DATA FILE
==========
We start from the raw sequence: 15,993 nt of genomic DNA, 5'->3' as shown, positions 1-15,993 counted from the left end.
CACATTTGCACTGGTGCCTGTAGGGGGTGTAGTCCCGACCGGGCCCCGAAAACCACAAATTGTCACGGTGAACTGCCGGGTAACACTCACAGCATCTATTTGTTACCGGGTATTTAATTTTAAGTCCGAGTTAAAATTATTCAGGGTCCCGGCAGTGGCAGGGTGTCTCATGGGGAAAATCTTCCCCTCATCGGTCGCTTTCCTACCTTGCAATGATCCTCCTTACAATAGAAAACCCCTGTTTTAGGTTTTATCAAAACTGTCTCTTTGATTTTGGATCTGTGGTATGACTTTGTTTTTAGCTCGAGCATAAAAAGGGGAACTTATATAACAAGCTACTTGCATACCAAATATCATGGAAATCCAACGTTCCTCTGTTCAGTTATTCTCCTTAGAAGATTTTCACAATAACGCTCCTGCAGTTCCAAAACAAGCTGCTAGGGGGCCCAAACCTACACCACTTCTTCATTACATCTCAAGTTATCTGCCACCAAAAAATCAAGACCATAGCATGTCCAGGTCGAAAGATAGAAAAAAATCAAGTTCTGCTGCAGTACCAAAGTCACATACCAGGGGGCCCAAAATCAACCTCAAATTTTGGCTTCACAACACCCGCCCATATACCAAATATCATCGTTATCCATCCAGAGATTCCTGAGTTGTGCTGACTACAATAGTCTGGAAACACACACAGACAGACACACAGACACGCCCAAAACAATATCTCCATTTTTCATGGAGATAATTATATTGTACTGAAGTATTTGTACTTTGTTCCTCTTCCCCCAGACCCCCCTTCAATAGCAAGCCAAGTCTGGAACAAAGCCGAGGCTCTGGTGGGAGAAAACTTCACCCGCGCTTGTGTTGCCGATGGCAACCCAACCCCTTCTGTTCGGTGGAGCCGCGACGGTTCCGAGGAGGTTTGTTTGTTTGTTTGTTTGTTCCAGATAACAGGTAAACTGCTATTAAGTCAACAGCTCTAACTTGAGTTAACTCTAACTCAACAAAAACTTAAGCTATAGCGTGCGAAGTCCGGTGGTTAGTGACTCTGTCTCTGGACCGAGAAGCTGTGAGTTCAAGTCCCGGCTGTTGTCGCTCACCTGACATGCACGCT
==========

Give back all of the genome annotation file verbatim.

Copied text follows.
We start from the raw sequence: 15,993 nt of genomic DNA, 5'->3' as shown, positions 1-15,993 counted from the left end.
CACATTTGCACTGGTGCCTGTAGGGGGTGTAGTCCCGACCGGGCCCCGAAAACCACAAATTGTCACGGTGAACTGCCGGGTAACACTCACAGCATCTATTTGTTACCGGGTATTTAATTTTAAGTCCGAGTTAAAATTATTCAGGGTCCCGGCAGTGGCAGGGTGTCTCATGGGGAAAATCTTCCCCTCATCGGTCGCTTTCCTACCTTGCAATGATCCTCCTTACAATAGAAAACCCCTGTTTTAGGTTTTATCAAAACTGTCTCTTTGATTTTGGATCTGTGGTATGACTTTGTTTTTAGCTCGAGCATAAAAAGGGGAACTTATATAACAAGCTACTTGCATACCAAATATCATGGAAATCCAACGTTCCTCTGTTCAGTTATTCTCCTTAGAAGATTTTCACAATAACGCTCCTGCAGTTCCAAAACAAGCTGCTAGGGGGCCCAAACCTACACCACTTCTTCATTACATCTCAAGTTATCTGCCACCAAAAAATCAAGACCATAGCATGTCCAGGTCGAAAGATAGAAAAAAATCAAGTTCTGCTGCAGTACCAAAGTCACATACCAGGGGGCCCAAAATCAACCTCAAATTTTGGCTTCACAACACCCGCCCATATACCAAATATCATCGTTATCCATCCAGAGATTCCTGAGTTGTGCTGACTACAATAGTCTGGAAACACACACAGACAGACACACAGACACGCCCAAAACAATATCTCCATTTTTCATGGAGATAATTATATTGTACTGAAGTATTTGTACTTTGTTCCTCTTCCCCCAGACCCCCCTTCAATAGCAAGCCAAGTCTGGAACAAAGCCGAGGCTCTGGTGGGAGAAAACTTCACCCGCGCTTGTGTTGCCGATGGCAACCCAACCCCTTCTGTTCGGTGGAGCCGCGACGGTTCCGAGGAGGTTTGTTTGTTTGTTTGTTTGTTCCAGATAACAGGTAAACTGCTATTAAGTCAACAGCTCTAACTTGAGTTAACTCTAACTCAACAAAAACTTAAGCTATAGCGTGCGAAGTCCGGTGGTTAGTGACTCTGTCTCTGGACCGAGAAGCTGTGAGTTCAAGTCCCGGCTGTTGTCGCTCACCTGACATGCACGCT